2-year registration bill advances, with late fee
Motorists would have the option of registering their vehicles for two years, but they won’t see late fees waived if they do.
Rep. Steve King tried to keep that exemption in a bill that won preliminary approval in the Colorado House on Tuesday. The Grand Junction Republican hoped to use the exemption as an incentive to get people to opt for registering their automobiles for two years rather than the usual one.
But opponents said it was a back-door attempt at getting rid of the controversial late fee.
“If we’re going to have a bill that deals with the late fee, we ought to come out and just say it,” said Rep. Randy Fischer, D-Fort Collins, who introduced an amendment to take that provision out of King’s House Bill 1268. “Let’s not try to obfuscate the fact that what we’re doing here is creating a loophole that would allow people to basically never have to pay a late fee again.”
King, however, said he only was trying to offer motorists an incentive to use the two-year option. Motorists benefit from not having to return each year, and the state can get additional money up front, earning interest on it in the process, he said.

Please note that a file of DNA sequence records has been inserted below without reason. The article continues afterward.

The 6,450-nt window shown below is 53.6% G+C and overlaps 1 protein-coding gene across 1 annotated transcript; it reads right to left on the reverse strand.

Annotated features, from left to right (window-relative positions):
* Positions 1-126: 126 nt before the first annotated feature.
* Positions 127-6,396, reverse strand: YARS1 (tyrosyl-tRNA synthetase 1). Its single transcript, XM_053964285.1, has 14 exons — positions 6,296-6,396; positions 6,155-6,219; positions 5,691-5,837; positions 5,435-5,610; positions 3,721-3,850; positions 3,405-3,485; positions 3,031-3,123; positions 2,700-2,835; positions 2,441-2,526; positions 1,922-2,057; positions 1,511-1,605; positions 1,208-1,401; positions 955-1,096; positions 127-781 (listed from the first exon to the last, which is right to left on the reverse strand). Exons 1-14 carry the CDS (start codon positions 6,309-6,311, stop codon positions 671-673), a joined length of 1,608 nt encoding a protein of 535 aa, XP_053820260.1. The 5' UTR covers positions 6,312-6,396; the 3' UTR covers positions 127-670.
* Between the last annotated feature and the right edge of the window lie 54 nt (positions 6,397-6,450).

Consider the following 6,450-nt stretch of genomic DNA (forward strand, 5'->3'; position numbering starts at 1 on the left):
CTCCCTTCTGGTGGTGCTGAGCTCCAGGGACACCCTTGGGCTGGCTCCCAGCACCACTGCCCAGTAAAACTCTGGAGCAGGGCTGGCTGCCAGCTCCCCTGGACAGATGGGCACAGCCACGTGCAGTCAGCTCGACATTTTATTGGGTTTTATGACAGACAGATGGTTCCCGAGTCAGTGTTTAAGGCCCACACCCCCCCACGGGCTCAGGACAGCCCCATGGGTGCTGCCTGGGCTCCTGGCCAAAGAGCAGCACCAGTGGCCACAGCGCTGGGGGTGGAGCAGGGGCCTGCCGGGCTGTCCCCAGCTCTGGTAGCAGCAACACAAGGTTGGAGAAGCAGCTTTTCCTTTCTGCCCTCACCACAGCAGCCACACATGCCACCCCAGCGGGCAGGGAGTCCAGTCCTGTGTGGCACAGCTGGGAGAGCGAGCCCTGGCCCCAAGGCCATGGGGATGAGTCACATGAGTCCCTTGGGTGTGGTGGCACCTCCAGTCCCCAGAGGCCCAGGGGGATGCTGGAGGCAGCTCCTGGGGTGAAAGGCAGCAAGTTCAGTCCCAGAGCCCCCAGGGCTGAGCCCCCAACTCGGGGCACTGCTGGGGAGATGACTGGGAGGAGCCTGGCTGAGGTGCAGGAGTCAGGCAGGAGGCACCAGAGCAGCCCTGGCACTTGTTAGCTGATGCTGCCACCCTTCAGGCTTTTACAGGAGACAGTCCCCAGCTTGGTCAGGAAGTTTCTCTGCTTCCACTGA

Currently, motorists who register their vehicles after their tags have expired pay a $25-a-month late fee, capped at $100.
King offered a substitute amendment to lower the maximum late fee to $50 for those who use the two-year option, but that effort failed.
“What we’re trying to do is make it more consumer friendly ... to not have to take time off your job to go in and reregister your car,” King said. “It is a way of enticing the consumer. There was no attempt to hide anything. It was just trying to give as much benefit to our taxpayers as we can.”
A legislative fiscal analysis of King’s bill showed it would cost the state about $434,000 a year in lost revenue from the late-fee exemption. Overall, though, the bill would earn the state a one-time increase of nearly $12 million during the first year the two-year option is used.
The bill requires a final House vote, which could come as early as today, before it can head to the Senate for more debate.